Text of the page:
Who knows if momentum matters. Who knows if it’s real. And who knows if it will last long enough to be waiting for the Twins when they return from the All-Star break. But the Twins end with a win against the White Sox and get to peek just above that big wall labeled .500.
Scott Baker started for the Twins, and he seemed to have shrugged off his last loss. He was pitching with a brisker pace and more command, and the White Sox paid for it.
While Baker held up his end, the Twins pounded on Mark Buehrle. The distinctive point was who did the pounding. Denard Span and Brendan Harris both had excellent games, with three RBI apiece, but the standout was Carlos Gomez.
Gomez was last seen tugging his batting average upwards to .220. Perhaps he’s on a steady climb, or perhaps the Sox bring out the best in him. In any case, he hit a three-run homer in the second inning to give the Twins a 5-0 lead. And he wasn’t done—he also had a double and a two-run single. Add the snappy shoestring catch and a couple good throws from center, and you can salute the player of the game. His average is now up to .235.
The Twins gave Buehrle trouble, and he had uncharacteristic struggles. He’s one of those fast-working pitchers who likes to get a little conveyor belt of outs going. But the Twins never let him settle in.
The first batter he faced set the tone. Denard Span worked the count a while and then tried to bunt himself on base. The bunt was rolling in that no-man’s-land along the first base line. Buehrle charged it in case it would be plainly fair, then realized it would roll foul. Buehrle had to make an acrobatic step or two to avoid touching the ball, but the big man pulled it off.
It looked like Span had been well and truly outfoxed. But on the next pitch, Span shifted from first gear to overdrive and parked a homer in right. There would be no luck for Buehrle the rest of the outing, and he left after one out in the fourth, with the Twins up 8-1.
In the sixth, Baker showed some of that troubling inability to finish hitters and innings off. With two outs, he walked Alexei Ramirez, then gave up a single to Jermaine Dye.
That brings Jim Thome to the plate. Thome is a true professional hitter,looking for his pitch, knowing what he’s paid to do with it. Baker can’t trick him, Baker can’t dodge him, and finally, Baker can’t beat him. Thome hits a three-run homer to re-energize the Sox. They’re still behind by four runs, but that big Twins lead has quickly wilted away.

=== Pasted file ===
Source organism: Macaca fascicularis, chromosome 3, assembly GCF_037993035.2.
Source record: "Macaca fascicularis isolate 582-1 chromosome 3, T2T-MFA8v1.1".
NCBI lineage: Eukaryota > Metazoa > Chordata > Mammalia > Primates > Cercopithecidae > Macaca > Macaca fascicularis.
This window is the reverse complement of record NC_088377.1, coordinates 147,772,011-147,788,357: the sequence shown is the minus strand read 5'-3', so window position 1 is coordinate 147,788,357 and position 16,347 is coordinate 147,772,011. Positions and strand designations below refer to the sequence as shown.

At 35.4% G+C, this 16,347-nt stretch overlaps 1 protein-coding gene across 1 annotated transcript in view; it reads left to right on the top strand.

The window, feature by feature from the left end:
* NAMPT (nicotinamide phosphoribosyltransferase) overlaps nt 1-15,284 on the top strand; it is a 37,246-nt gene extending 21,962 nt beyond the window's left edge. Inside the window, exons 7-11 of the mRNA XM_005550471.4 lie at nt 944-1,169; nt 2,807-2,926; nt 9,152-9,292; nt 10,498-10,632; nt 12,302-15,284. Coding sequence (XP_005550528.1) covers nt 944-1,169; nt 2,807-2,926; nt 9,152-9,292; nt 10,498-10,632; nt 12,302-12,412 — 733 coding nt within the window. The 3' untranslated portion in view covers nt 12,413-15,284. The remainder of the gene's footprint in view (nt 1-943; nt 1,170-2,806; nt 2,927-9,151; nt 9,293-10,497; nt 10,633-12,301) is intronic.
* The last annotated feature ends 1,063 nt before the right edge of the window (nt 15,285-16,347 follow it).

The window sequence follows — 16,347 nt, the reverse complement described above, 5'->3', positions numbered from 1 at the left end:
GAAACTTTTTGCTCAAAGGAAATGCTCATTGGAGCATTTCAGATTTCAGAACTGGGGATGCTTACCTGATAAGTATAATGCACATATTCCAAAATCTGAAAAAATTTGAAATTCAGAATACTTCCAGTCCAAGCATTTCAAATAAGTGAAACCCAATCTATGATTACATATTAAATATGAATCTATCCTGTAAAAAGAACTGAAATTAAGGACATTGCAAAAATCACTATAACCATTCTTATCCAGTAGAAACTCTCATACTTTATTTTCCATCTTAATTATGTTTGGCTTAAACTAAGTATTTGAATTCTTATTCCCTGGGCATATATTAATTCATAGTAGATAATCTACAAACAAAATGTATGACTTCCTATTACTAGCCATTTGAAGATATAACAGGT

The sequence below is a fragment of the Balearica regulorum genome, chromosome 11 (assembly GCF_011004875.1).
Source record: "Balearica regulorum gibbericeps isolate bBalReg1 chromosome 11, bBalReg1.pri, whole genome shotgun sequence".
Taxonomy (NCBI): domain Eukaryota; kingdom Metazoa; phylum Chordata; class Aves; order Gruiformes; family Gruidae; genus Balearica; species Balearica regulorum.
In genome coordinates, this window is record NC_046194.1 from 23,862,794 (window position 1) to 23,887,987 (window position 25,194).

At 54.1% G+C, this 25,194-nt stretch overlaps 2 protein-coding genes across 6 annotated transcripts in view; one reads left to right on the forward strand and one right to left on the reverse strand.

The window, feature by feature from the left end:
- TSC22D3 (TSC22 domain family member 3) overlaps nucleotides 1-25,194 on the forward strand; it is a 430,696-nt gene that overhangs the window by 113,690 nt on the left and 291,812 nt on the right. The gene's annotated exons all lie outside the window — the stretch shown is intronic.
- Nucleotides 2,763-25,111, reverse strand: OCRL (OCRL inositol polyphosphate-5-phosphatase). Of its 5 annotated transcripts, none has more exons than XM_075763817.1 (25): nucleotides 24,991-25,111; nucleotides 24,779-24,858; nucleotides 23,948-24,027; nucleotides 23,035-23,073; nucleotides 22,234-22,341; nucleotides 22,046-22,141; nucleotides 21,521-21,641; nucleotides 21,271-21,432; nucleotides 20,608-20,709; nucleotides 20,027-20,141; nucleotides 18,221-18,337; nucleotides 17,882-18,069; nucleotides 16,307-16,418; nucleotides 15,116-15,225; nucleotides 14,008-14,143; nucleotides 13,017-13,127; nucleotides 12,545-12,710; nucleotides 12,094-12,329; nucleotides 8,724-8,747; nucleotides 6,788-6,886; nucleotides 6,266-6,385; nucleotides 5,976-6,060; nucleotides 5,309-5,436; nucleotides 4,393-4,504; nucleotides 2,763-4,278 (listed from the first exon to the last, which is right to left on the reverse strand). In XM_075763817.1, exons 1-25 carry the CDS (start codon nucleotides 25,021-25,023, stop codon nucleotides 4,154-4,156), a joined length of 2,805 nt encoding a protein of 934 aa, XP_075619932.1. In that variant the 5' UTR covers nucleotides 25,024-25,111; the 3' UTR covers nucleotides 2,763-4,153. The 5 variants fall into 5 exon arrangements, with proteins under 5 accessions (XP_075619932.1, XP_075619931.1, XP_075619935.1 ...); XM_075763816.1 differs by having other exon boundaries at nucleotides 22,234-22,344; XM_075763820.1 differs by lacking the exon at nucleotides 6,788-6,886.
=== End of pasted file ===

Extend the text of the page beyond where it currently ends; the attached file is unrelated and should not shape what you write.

The Sox score another run in the seventh, off Jose Mijares in relief, and I pause to wonder if the tide is turning for good. But in the bottom of the seventh, the entire Twins lineup comes to the plate, and five more runs are up on the board.
That’s the way to re-deflate the White Sox—get 13 runs on the board. But Chicago stays scrappy, and musters a single run in both the eighth and ninth. These are meaningless to the outcome, but self-respect counts when going into the All-Star vacation. The final score is 13-7, and the Twins take the series 2-1.
The All-Star break may actually hold some peril for the Twins. Beloved Joe Mauer is entitled to the same ebb and flow as any baseball player, but I don’t think I’m the only fan wracked with worry at the pattern discernable in Mauer’s last several games.
He’s been grounding out to second, or flying out well short of the left field wall that was his home to his homers in May and June. The delightful burst of power he brought when starting his season in May is trickling away. We can live without it, but what does it mean to get that power swing going and then to lose it?
Of further concern, Mauer is not rapping out the singles and doubles that are his stock in trade. This afternoon, he did the unthinkable—struck out four times.
Mauer is a collected young man, capable of disregarding the slings and arrows of baseball fortune. He can have slumps and rise again. But I confess to concern as he has several lousy days at the plate and then marches off to participate in the freak show that is the current incarnation of the Home Run Derby.
This hitting display used to be a fairly low-key competition between the American and National Leagues. Now, as Fox likes to say, This time it counts. As in, this time it puts individual hitters under an idiotic blend of pressure and self-aggrandizement.
Remember Bobby Abreu? He won the contest, handily, and then spent the rest of the season in the greatest power drought of his career.
Everyone is watching, and they’re watching for only one thing—more homers! Further! Deeper! Faster! No matter how sweet the tosses, no hitter can keep launching blast after blast. And any hitter will feel pressure to swing at everything, even balls that couldn’t be turned into home runs by Barry Bonds at his most juiced.
So I stand concerned about Mauer getting himself into this stinking contest. Notably, Justin Morneau, last year’s winner, declined to make a second showing. I hope Mauer stays mellow, falls out in the first round, and enjoys his All-Star start. And then comes back having forgotten the last week of regular season play. Conserve yourself, Joe, for a fresh start for the second half.